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Last Updated:
Feb 12th, 2006 - 10:45:29 


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Sadler's Sense: Of Forests and The River

Daniel Donato and team's Forest Regeneration Study and a Farewell to Capt. Murray

By Russell Sadler

Posted on Feb 7, 2006

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It isn’t often an academic dean gets up in public and apologizes for participating in an effort to suppress the work of a graduate student because it conflicts directly with a study done by other faculty members. But that’s exactly what Oregon State University College of Forestry Dean Hal Salwasser did.

"I profoundly regret the negative debate that recent events have generated," he wrote in a letter to the college. Salwasser went further and said he should have congratulated the graduate student, Daniel Donato, for having his research published in the journal Science.

Donato and five OSU and U.S. Forest Service scientists concluded that logging in the Biscuit Burn in Southern Oregon damaged seedlings growing back on their own and littered the forest floor with tinder the could fuel future forest fires. They argued that “can be counterproductive to goals of forest regeneration and fuel reduction.”

The Donato study conflicts directly with an earlier study conducted by OSU academic heavyweights John Sessions and Mike Newton that concluded salvage logging and reforestation after the Biscuit Burn, could regenerate the forest faster than more natural methods.

The Donato study was politically inconvenient because the Bush administration and Congressman Greg Walden (R-Oregon) are using the Sessions-Newton study as the basis for Walden’s latest amendments to the “Healthy Forests Act” of 2003.

Salwasser joined other OSU faculty members in pressuring Science not to publish the Donato findings. The editors at Science sent the Donato paper though their peer review process and said they had no reason not to publish the article. It appeared in the January 20, 2006 issue.

Political inconveniences aside, we laymen have walked into the cafeteria of ideas in the middle of an academic food fight of major importance. Over the years as OSU’s College of Forestry has grown in size it has added more than traditional foresters to its faculty. OSU added engineers and ecologists. Forest engineers, like most civil engineers, like to tinker with the established order. Ecologists are trained as observers of whole natural systems and are more inclined to watch nature take its course.

Foresters trained in Oregon particularly, get their orthodoxy from the history of the Tillamook Burn. This legendary forest fire erupted in August 1933 in the Coast Range between Tillamook and Forest Grove and burned about 240,000 acres.

More seriously the Burn caught fire again and again, every six years until 1951 -- it was called the six-year jinx -- despite the best efforts of foresters to fireproof the original burn. The problem was finally solved, after many missteps, by aggressively logging all standing burned timber, toppling snags, sweeping the forest floor of all fuels and aggressively hand planting seedlings.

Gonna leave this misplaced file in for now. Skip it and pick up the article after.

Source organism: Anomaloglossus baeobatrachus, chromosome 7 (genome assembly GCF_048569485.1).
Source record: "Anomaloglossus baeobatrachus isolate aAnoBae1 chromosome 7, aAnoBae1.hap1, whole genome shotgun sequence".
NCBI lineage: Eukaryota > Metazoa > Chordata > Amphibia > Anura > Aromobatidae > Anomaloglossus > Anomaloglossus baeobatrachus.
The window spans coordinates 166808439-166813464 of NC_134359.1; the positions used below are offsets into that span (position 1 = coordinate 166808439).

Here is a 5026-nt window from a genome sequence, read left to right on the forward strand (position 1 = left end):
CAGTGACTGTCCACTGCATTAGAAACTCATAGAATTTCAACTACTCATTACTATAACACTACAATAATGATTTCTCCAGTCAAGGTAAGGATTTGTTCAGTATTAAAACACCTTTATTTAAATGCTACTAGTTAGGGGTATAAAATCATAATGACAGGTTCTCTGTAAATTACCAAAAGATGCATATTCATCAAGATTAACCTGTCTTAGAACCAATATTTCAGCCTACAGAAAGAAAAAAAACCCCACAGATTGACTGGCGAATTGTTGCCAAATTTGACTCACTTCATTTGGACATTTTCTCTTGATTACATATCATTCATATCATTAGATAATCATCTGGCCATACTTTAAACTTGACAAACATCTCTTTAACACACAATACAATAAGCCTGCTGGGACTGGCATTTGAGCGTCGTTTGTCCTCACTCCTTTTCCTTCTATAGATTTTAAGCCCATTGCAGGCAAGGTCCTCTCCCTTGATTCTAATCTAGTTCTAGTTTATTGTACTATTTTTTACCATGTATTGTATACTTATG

This practice became the only way to treat burned-over forests. You hear the echoes in the Sessions-Newton report.

Ecologists and younger foresters have a different experience. They study the Warner Creek Fire in 1991 in the Willamette National Forest where aggressive salvage logging was specifically limited because of the steep slopes. Studies show a more diverse forest regenerating without salvage logging and aggressive hand planting of commercial tree species.

So who’s right?

It’s fair to say the jury isn’t in yet. The Donato study alone doesn’t prove the thesis that salvage logging is worse for forest regeneration than a decision to leave the area unlogged.

Indeed supporters of the Sessions-Newton study say they will write a critique for Science magazine and try to discredit Donato’s work. Donato deserves more respect than that.

Donato’s work is reminiscent of another scientist who systematically debunked the prevailing orthodoxy of forest management -- Dr. Jerry Franklin.

Franklin, who is now finishing a distinguished career at the University of Washington College of Natural Resources, spent more than 40 years studying old growth forests, primarily in the H.J. Andrews Experimental Forest in the Willamette National Forest east of Eugene.

When Franklin began his research, it was an article of faith with foresters -- old growth forests had ceased to grow. Old growth was “dead, dying and decadent,” biological deserts that had to be logged to make room for “vigorous young forests,” just brimming with biological diversity.

Franklin and his many colleagues learned reality was just the opposite. It was newly sterilized and replanted clearcuts that were the biological deserts, while the old growth forest was the most biologically diverse part of the forest. Franklin has never been forgiven by some of his colleague for disproving the prevailing orthodoxy. Franklin’s findings are the foundation of today’s forest ecosystem management.

Daniel Donato and his colleagues just may be in the process of doing to salvage logging what Jerry Franklin did to clearcutting. Donato will get his chance as long as OSU’s College of Forestry is administered by people like Hal Salwasser who are willing to let science go where science will go and are not afraid to get up in public and admit they are wrong from time to time.